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Classifying Annual Daily Hydrographs in Western North America using t-Distributed Stochastic Neighbor Embedding (t-SNE)
  • Weigang Tang,
  • Sean Carey
Weigang Tang
McMaster University

Corresponding Author:[email protected]

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Sean Carey
McMaster University
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Flow regimes are critical for determining physical and biological processes in rivers, and their classification and regionalization traditionally seeks to link patterns of flow to physiographic, climate and other information. There are many approaches to, and rationales for, catchment classification, with those focused on streamflow often seeking to relate a particular response characteristic to a physical property or climatic driver. Rationales include such topics as Prediction in Ungauged Basins (PUB), helping with experimental approaches, and providing guidance for model selection in poorly understood hydrological systems. While scale and time are important considerations for classification, the Annual Daily Hydrograph (ADH) is a first-order easily visualized integrated expression of catchment function, and over many years is a distinct hydrological signature. In this study, we use t-SNE, a state-of-the-art technique of dimensionality reduction, to classify 17110 ADHs for 304 reference catchments in mountainous Western North America. t-SNE is chosen over other conventional methods of dimensionality reduction (e.g. PCA) as it presents greater separability of ADHs, which are projected on a 2D map where the similarities are evaluated according to their map distance. We then utilize a Deep Learning encoder to upgrade the non-parametric t-SNE to a parametric approach, enhancing its capability to address ‘unseen’ samples. Results showed that t-SNE was an effective classifier as it successfully clustered ADHs of similar flow regimes on the 2D map. In addition, many compact clusters on the 2D map in the coastal Pacific Northwest suggest information redundancy in the local hydrometric network. The t-SNE map provides an intuitive way to visualize the similarity of high-dimensional data of ADHs, groups catchments with like characteristics, and avoids the reliance on subjective hydrometric indicators.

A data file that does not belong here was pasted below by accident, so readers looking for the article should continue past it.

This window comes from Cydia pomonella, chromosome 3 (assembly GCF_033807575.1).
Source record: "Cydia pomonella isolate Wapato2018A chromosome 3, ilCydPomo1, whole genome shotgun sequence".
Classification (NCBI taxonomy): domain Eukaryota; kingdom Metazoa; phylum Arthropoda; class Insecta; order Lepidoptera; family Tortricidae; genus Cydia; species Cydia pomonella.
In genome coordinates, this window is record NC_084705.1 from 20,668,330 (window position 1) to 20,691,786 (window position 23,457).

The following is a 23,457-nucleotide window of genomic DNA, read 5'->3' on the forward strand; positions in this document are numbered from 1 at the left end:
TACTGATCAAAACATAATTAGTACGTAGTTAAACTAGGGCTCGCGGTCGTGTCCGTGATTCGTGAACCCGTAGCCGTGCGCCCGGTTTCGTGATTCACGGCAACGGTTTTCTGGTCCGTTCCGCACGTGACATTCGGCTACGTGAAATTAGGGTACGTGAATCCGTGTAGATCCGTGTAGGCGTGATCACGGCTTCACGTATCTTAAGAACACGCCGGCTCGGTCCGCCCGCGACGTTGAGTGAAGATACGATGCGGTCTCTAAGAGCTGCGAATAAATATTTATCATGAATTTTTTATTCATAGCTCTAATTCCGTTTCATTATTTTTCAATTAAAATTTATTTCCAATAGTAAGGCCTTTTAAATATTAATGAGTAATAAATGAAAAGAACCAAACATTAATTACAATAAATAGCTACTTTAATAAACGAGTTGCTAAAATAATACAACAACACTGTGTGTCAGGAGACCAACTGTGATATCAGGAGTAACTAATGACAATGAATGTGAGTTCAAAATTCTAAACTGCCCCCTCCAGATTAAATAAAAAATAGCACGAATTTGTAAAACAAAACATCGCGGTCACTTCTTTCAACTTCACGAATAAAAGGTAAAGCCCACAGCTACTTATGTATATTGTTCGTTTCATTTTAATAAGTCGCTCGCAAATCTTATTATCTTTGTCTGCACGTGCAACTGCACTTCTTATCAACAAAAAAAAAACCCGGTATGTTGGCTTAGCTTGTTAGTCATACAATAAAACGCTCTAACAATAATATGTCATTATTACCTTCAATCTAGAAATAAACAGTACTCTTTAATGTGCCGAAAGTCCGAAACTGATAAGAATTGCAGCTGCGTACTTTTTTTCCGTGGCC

24 Sep 2021Submitted to Hydrological Processes
25 Sep 2021Submission Checks Completed
25 Sep 2021Assigned to Editor
27 Sep 2021Reviewer(s) Assigned
18 Nov 2021Review(s) Completed, Editorial Evaluation Pending
23 Nov 2021Editorial Decision: Revise Minor
26 Dec 20211st Revision Received
27 Dec 2021Submission Checks Completed
27 Dec 2021Assigned to Editor
06 Jan 2022Reviewer(s) Assigned
06 Jan 2022Review(s) Completed, Editorial Evaluation Pending
07 Jan 2022Editorial Decision: Accept
10 Jan 2022Published in Hydrological Processes. 10.1002/hyp.14473